by Kirsten Hawkins
Just south of the United States and bordering the Gulf of
Mexico and the Caribbean Sea, Mexico is quickly advancing both
culturally and economically. The devaluation of the peso in
1994 threw the Mexican economy into a frenzy, lowering their
per capita income to a mere quarter of that of the United
States. Through repeated social and economic turmoil, the rich
cultures of the original Yucatan civilizations has remained,
though somewhat jaded after their emersion from under Spanish
rule in the 19th century.
It isn't hard to research the rich history of Mexican cuisine.
When the Spaniards first landed in Tenochtitlan (present-day
Mexico City) they carefully chronicled every aspect of life
there in Mexico, especially the food and cooking techniques of
the natives. During their observations, they noticed that the
Mexicans had a lot of corn-based foods. This was due to the
fact that maize was Mexico's chief crop at the time. A lot of
these notes have carefully been preserved in the name of
history--not that that is necessary. The Mexican culture has
continued to live on through food, if through nothing else at
Be warned: Mexican food is not for the faint of stomach.
Consisting of such rich, heavy foods as tortillas, chili
peppers, and beans, many bodies cannot take the richness and
spiciness of Mexican cuisine.
Mexican food is one cuisine that will always have a taste and
sabor (flavor) all its own. Present-day Mexican food is a
mixture of original Mayan and Aztec cuisine combined with the
influence of the culture of the Spanish conquistadores. While
Tex-Mex and local "authentic" Mexican restaurants have become
very skilled in mastering the style of Mexican cooking, there
is no comparison between the Americanized "restaurant" version
and the real thing. Mexican food is known for its wealth of
spices and intense, deep flavoring.
Tortillas are the staple of Mexican cuisine. Tortillas are made
by curing maize in lime water, kneading the mixture into a
dough, and cooking the thin patties on a flat grill. The most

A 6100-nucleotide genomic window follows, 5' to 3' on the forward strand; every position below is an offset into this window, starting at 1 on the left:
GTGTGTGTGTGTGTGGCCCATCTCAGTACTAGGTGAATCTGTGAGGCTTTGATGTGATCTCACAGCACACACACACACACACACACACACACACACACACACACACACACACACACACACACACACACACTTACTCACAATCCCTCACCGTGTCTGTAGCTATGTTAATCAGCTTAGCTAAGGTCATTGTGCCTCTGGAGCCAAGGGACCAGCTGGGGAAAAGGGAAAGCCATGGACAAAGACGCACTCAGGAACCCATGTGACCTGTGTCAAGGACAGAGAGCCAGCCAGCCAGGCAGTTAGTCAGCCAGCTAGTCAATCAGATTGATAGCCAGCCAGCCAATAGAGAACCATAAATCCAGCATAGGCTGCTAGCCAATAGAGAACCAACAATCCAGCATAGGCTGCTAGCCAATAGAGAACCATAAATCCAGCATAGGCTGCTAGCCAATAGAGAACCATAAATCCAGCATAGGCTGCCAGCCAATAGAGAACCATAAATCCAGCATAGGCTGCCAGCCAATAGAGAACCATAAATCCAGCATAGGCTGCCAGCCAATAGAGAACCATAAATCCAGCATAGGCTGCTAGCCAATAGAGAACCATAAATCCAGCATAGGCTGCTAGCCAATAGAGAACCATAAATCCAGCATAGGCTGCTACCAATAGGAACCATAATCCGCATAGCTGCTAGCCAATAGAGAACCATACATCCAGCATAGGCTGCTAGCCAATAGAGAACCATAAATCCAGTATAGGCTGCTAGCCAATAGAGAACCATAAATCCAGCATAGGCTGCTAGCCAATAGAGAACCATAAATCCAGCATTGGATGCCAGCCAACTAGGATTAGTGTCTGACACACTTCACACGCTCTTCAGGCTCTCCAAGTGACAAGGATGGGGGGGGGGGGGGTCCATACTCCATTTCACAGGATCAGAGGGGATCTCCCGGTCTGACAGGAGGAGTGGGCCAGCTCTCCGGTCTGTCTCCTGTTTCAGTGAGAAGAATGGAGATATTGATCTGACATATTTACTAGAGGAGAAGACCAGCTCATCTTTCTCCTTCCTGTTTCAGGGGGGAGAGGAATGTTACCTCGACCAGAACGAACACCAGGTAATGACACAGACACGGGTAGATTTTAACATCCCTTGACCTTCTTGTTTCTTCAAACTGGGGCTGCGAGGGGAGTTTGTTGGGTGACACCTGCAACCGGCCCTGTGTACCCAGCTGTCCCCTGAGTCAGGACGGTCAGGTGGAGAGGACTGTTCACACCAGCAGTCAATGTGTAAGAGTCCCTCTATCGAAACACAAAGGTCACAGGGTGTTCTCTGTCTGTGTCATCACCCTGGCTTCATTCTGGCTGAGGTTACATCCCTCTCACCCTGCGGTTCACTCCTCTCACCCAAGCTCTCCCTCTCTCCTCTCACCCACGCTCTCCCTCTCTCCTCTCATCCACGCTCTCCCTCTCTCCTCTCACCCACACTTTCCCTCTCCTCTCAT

common tortillas in the United States' version of Mexican food
are made of corn, although this version of the corn tortilla is
quite unlike the original, authentic version. Authentic corn
tortillas are made by hand on a flat grill (called a comal).
The corn is ground by hand, resulting in thick tasty tortillas
that the grocery store versions pale in comparison to. Flour
tortillas were implemented only after the Spaniards introduced
wheat to the Mexican region.
Chiles are another staple in traditional Mexican cuisine,
adding color and dimension to many traditional Mexican dishes.
Bell peppers, tabasco peppers, and paprika peppers add the
color and the flavor kick that Mexican food is so known for.
It is also important to take into consideration that Mexican
cuisine varies in reference to the region it is coming from or
being made in. Northern-style Mexican food normally consists of
dishes with a lot of beef, while southern-style Mexican cuisine
consists more of chicken and vegetables such as bell pepper,
radishes, and broccoli, more than anything else. Veracruz is
also another common style of Mexican food, coming from the
coastal areas in Mexico. Veracruz cuisine, which was named
after a state in Mexico and its largest city, consists of
seafood such as fish and shrimp. More indigenous areas have
even been known to incorporate spider monkey and iguana into
their meals. Especially while in Mexico, "Mexican Food" does
not always imply tacos and burritos.
Authentic Mexican cuisine is not to be confused with the
Americanized Tex-Mex or New Mexican food (versions of Mexican
food in Texas and New Mexico).
About The Author: Kirsten Hawkins is a food and nutrition
expert specializing the Mexican, Chinese, and Italian food.
Visit http://www.food-and-nutrition.com/ for more information
on cooking delicious and healthy meals.